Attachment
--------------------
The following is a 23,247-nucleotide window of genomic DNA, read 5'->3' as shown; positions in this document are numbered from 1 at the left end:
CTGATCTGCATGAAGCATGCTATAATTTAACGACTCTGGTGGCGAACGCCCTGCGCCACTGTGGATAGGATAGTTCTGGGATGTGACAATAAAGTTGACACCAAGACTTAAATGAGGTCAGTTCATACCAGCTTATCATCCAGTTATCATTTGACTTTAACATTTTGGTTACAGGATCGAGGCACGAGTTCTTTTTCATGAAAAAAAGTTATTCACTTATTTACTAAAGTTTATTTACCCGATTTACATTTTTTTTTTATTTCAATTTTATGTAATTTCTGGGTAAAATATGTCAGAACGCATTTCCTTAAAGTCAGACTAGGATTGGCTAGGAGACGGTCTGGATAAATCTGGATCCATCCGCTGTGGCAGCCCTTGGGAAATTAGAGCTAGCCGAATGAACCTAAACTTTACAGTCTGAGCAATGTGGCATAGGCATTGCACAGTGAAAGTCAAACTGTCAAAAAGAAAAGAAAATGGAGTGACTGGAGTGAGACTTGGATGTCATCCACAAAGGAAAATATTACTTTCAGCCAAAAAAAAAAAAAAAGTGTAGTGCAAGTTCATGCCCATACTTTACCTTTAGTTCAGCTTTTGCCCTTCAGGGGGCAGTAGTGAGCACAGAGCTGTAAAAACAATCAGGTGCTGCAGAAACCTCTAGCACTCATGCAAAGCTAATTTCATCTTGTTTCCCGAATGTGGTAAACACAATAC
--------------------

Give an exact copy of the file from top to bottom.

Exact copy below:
The following is a 23,247-nucleotide window of genomic DNA, read 5'->3' as shown; positions in this document are numbered from 1 at the left end:
CTGATCTGCATGAAGCATGCTATAATTTAACGACTCTGGTGGCGAACGCCCTGCGCCACTGTGGATAGGATAGTTCTGGGATGTGACAATAAAGTTGACACCAAGACTTAAATGAGGTCAGTTCATACCAGCTTATCATCCAGTTATCATTTGACTTTAACATTTTGGTTACAGGATCGAGGCACGAGTTCTTTTTCATGAAAAAAAGTTATTCACTTATTTACTAAAGTTTATTTACCCGATTTACATTTTTTTTTTATTTCAATTTTATGTAATTTCTGGGTAAAATATGTCAGAACGCATTTCCTTAAAGTCAGACTAGGATTGGCTAGGAGACGGTCTGGATAAATCTGGATCCATCCGCTGTGGCAGCCCTTGGGAAATTAGAGCTAGCCGAATGAACCTAAACTTTACAGTCTGAGCAATGTGGCATAGGCATTGCACAGTGAAAGTCAAACTGTCAAAAAGAAAAGAAAATGGAGTGACTGGAGTGAGACTTGGATGTCATCCACAAAGGAAAATATTACTTTCAGCCAAAAAAAAAAAAAAAGTGTAGTGCAAGTTCATGCCCATACTTTACCTTTAGTTCAGCTTTTGCCCTTCAGGGGGCAGTAGTGAGCACAGAGCTGTAAAAACAATCAGGTGCTGCAGAAACCTCTAGCACTCATGCAAAGCTAATTTCATCTTGTTTCCCGAATGTGGTAAACACAATAC